Prince Harry and Megan Markle’s wedding day bishop took the world to Black church Saturday morning, quoting Dr. Martin Luther King, Jr., and old slave spirituals in a passionate sermon calling on the couple to drench their marriage in the power of love.
The Most Rev. Michael Curry, the first African American to preside over the Episcopal Church, wasted no time setting a fiery Black Baptist tone across the pond, barely taking the mic before opening his remarks with a quote from America’s Civil Rights icon.
“The late Dr. Martin Luther King, Jr. once said, and I quote: ‘We must discover the power of love, the redemptive power of love. And when we discover that, we will be able to make of this old world a new world. Love is the only way.
“There’s power in love,” he added. “Do not underestimate it. Don’t even over sentimentalize it. There’s power—power in love.”
Rev. Curry went on to quote a medieval poem, the New Testament and, for the R&B Luther Vandross-loving set, what felt like snippets of the hit song, “Power of Love,” before digging into Jesus of Nazareth’s revolutionary movement “mandating people to live and love.”
Jesus insisted, Rev. Curry said, his voice and cadence rising like early Sunday morning in a Baptist pulpit, that “on these two, love of God and love of neighbor, hang all the law, all the prophets, everything that Moses wrote, everything from the holy prophets, everything in the scriptures, everything that God has been trying to tell the world. Love God, love your neighbors, and while you’re at it, love yourself.”
And then he did something that we can probably be sure has never been done in a royal wedding ever before: he gave a nod to the resiliency of America’s enslaved. Quoting the old slave spiritual, “There is a Balm in Gilead,” he drove home the power of love by making the point that enslaved blacks, even in captivity, understood why love “has the power to transform.”
“They sang a spiritual even in the midst of their captivity. It’s one that says there is a balm in Gilead, a healing balm, something that can make things right. There is a balm in Gilead to make the wounded whole. There is a balm in Gilead to heal the sin sick soul. One of the stanzas explains why, it says, if you cannot preach like Peter, you cannot pray like Paul, you just tell the love of Jesus, how he died to save us all. That’s the balm in Gilead. This way of love is the way of life. They got it.”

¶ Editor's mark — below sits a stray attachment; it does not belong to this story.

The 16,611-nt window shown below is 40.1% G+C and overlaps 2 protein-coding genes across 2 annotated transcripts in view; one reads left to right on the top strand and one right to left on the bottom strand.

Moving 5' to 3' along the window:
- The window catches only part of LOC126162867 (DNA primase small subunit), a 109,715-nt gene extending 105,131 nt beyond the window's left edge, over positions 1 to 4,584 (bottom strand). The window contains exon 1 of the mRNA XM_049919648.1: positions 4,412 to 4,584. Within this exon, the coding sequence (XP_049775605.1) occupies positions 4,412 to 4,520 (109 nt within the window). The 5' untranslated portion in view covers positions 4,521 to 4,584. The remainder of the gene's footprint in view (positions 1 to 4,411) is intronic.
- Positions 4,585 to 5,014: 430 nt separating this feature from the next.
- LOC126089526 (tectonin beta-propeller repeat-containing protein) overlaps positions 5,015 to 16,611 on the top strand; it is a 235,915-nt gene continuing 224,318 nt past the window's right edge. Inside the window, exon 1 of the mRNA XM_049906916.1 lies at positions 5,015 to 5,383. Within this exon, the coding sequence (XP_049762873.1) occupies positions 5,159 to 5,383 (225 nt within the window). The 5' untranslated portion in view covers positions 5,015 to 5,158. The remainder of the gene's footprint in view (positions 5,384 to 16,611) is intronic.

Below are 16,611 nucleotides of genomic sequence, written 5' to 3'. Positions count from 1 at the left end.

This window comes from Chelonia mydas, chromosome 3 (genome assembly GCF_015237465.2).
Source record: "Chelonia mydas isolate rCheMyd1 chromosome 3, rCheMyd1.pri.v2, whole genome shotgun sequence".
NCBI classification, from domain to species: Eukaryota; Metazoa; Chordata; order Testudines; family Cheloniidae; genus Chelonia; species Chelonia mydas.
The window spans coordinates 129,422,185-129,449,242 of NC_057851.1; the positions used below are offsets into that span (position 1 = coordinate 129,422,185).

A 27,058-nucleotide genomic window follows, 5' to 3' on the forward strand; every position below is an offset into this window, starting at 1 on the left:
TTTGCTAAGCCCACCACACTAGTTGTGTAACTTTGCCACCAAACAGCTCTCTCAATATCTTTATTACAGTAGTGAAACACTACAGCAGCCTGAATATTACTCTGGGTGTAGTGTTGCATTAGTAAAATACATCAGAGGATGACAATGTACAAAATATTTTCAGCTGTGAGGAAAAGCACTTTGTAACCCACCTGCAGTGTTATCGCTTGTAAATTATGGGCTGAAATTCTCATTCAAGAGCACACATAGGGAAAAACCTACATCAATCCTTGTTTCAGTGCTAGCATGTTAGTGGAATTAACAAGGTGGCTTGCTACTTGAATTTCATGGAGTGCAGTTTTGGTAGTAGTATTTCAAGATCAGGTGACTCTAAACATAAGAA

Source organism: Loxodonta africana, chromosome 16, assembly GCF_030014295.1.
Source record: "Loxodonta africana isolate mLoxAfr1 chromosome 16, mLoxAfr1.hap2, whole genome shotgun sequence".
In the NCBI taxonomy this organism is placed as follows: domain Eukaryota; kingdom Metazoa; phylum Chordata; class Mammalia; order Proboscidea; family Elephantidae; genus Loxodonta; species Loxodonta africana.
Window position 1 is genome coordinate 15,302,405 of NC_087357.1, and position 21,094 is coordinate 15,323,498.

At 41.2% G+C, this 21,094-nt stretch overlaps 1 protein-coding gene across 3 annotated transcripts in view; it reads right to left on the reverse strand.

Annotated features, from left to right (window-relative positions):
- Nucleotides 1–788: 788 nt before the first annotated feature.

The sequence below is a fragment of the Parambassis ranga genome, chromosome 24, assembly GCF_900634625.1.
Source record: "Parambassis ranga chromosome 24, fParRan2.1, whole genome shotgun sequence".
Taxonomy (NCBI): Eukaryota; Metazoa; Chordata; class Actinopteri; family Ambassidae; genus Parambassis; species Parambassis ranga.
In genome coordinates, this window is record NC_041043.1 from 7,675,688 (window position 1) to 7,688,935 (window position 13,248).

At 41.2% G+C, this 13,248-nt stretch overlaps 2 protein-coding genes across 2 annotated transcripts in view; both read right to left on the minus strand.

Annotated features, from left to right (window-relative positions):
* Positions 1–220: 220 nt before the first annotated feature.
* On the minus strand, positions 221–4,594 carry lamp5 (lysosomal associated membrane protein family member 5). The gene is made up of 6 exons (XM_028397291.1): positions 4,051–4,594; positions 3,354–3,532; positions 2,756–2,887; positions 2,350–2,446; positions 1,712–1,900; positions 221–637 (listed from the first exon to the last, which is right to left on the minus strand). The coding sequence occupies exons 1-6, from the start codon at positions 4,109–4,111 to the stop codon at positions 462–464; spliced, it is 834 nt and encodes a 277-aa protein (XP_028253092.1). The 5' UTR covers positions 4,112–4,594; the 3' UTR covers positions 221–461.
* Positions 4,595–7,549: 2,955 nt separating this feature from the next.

Rev. Curry comes by his passionate tongue honestly: he is the son of a civil rights activist who helped end school segregation in Buffalo, NY, where the Chicago-born Curry grew up. Curry, who was installed as presiding bishop of the U.S.-based Anglican Communion in 2015, carried on the tradition of seeking equality for all by opening his church’s doors to same-sex marriages—a move for which he received pushback.
Speaking to CNN after the ceremony, Curry noted that Meghan and Harry’s non-verbal communication during the nuptials made clear they understood his message and are living it, too.
“The nice thing was during the sermon we were making eye contact throughout. One of the things I’ve learned — I’ve been ordained a long time — is that when you do a wedding, talk to the couple. And their eyes and their smiles and their reactions were talking back. It was non-verbal communication throughout the whole thing,” he said. “You could watch them look at each other and even when they weren’t talking, the way they looked at each other just sent a message: These people are in love for real.”
Of course, Black Twitter wasted zero time pointing out just how colorful and down-home and absolutely perfect was Rev. Curry’s wedding address.
“Bishop Michael Curry is Meghan’s first act of royal modernization. Cut to Camilla looking confused. Welcome to Black church, Royals,” tweeted Veronica Toney.